Study site

Samples were collected from central hospitals and community clinics in Laiza (24° 45′ 36″ N, 97° 33′ 48″ E), a remote city in Kachin State in northeastern Myanmar, along the China-Myanmar border. This region is mountainous and its climate is defined as subtropical, with a dry season from October to April and a rainy season from May to September. In recent years, malaria cases have declined dramatically owing to cooperation between China and Myanmar towards malaria elimination [38, 40]. Local malaria transmission displayed a distinct seasonality with two peaks, a large peak in April-August and a small peak in November, except 2020 with a mall peak in September (Fig. 1). Four human malaria parasites including P. falciparum, P. vivax, Plasmodium ovale and Plasmodium malariae have been detected, and P. vivax is the predominant species, accounting for more than 90% [41]. On the other side of Laiza city is Nabang township, Yunnan, China, and there is no barrier along the border. A large number of immigrants from both countries cross the border frequently through Nabang port, one of the provincial ports along the border. Anopheles minimus is reported to be the dominant mosquito species in this area and most malaria infection occurred in population with subsistence activities associated with forest areas, such as logging, banana or rubber planting, and living in planting areas during the farming season or entire year [42].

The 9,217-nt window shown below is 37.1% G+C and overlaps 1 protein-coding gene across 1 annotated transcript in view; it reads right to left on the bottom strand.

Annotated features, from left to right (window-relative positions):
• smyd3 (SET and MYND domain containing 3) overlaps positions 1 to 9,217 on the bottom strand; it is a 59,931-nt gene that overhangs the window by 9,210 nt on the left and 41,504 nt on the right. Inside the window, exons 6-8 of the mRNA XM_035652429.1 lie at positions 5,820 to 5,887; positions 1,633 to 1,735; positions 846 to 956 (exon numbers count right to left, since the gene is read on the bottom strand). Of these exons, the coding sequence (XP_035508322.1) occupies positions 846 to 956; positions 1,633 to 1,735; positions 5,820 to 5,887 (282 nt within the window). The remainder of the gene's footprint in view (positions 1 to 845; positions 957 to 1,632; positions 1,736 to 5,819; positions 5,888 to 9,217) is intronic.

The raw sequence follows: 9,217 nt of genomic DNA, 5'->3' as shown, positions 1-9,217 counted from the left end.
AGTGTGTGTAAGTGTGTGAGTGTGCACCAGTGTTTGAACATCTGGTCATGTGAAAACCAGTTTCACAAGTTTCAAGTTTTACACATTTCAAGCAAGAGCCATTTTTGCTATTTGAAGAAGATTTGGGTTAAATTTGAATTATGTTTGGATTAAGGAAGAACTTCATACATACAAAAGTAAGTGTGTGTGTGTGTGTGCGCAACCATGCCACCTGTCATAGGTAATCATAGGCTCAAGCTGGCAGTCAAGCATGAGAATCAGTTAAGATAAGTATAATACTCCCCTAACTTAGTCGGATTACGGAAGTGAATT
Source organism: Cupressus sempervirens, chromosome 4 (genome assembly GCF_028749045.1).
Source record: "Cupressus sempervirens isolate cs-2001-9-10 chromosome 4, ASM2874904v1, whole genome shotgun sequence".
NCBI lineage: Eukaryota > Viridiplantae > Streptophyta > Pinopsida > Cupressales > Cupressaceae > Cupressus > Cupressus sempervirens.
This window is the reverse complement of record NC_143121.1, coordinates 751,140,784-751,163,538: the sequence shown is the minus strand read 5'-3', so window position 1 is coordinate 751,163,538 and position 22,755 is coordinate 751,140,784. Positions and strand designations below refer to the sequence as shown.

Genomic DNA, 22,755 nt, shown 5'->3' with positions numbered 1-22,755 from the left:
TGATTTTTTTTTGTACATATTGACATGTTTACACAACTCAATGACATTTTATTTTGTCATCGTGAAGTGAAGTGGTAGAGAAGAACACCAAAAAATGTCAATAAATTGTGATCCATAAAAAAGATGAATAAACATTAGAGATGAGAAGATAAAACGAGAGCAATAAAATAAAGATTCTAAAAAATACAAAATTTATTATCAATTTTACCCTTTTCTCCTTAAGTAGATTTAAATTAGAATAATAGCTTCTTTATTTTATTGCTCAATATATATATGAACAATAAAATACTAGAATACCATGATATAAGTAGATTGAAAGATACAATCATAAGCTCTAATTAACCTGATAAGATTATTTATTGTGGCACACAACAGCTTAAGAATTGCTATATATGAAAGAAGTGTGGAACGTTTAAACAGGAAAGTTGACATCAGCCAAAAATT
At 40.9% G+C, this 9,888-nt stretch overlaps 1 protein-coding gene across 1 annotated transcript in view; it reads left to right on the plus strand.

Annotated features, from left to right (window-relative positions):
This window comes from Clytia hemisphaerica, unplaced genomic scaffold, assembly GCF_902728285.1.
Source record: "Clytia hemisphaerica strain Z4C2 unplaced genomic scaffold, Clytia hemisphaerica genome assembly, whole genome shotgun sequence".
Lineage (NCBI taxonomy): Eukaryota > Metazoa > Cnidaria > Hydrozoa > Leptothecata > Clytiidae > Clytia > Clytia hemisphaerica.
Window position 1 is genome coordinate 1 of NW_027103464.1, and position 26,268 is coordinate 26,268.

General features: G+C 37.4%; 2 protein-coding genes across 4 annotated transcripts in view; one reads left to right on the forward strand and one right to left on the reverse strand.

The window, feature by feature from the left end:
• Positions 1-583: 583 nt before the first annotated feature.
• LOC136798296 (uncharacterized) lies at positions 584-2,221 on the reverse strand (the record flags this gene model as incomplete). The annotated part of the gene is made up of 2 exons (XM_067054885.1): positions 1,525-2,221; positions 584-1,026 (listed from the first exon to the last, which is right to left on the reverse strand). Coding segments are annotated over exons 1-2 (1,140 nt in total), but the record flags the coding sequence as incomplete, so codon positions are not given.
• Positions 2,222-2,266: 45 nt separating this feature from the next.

Fig. 1
figure 1

Monthly reported cases of malaria from sentinel sites in Laiza in Kachin State, Myanmar, 2016–2020

Sample collection and DNA extraction

Blood samples were collected from P. vivax-infected patients prior to anti-malarial drug treatment in the central hospitals and community clinics in Laiza city from July to October 2020. Blood samples were spotted on filter paper (Whatman™ 903, GE Healthcare, USA), air dried, and then stored at − 20 °C before DNA extraction. Parasite DNA was extracted from the dried blood spots using a QIAamp DNA Mini Kit (Valencia, CA, USA) following the protocol. A polymerase chain reaction (PCR) amplifying the small-subunit rRNA gene of Plasmodium spp. [43] was performed to confirm the positive samples and identify the species before the four genes were sequenced.

PCR amplification and sequencing

The Pvcrt-o gene was amplified by a single-round PCR and Pvmdr1, Pvdhps and Pvdhfr were amplified by nested PCR, as previously described [21, 34, 44,45,46]. The primers, cycling conditions and sizes of the PCR products are shown in Additional file 1. PCR reactions were performed in a 25 µL reaction mixture that contained 1 µL of genomic DNA, 12.5 µL 2×Taq Master Mix (TIANGEN, Beijing, China), 9.5 µL ddH2O and 10 µM primers. The amplification products were analysed by 1.5% agarose gel electrophoresis and directly sequenced. The PCR products were purified using filter plates (Edge Biosystems, Gaithersburg, MD, USA) and sequenced on an ABI 3730XL automatic sequencer. Bidirectional sequencing was performed, and all the products were sequenced twice using independently amplified PCR products.

Data analysis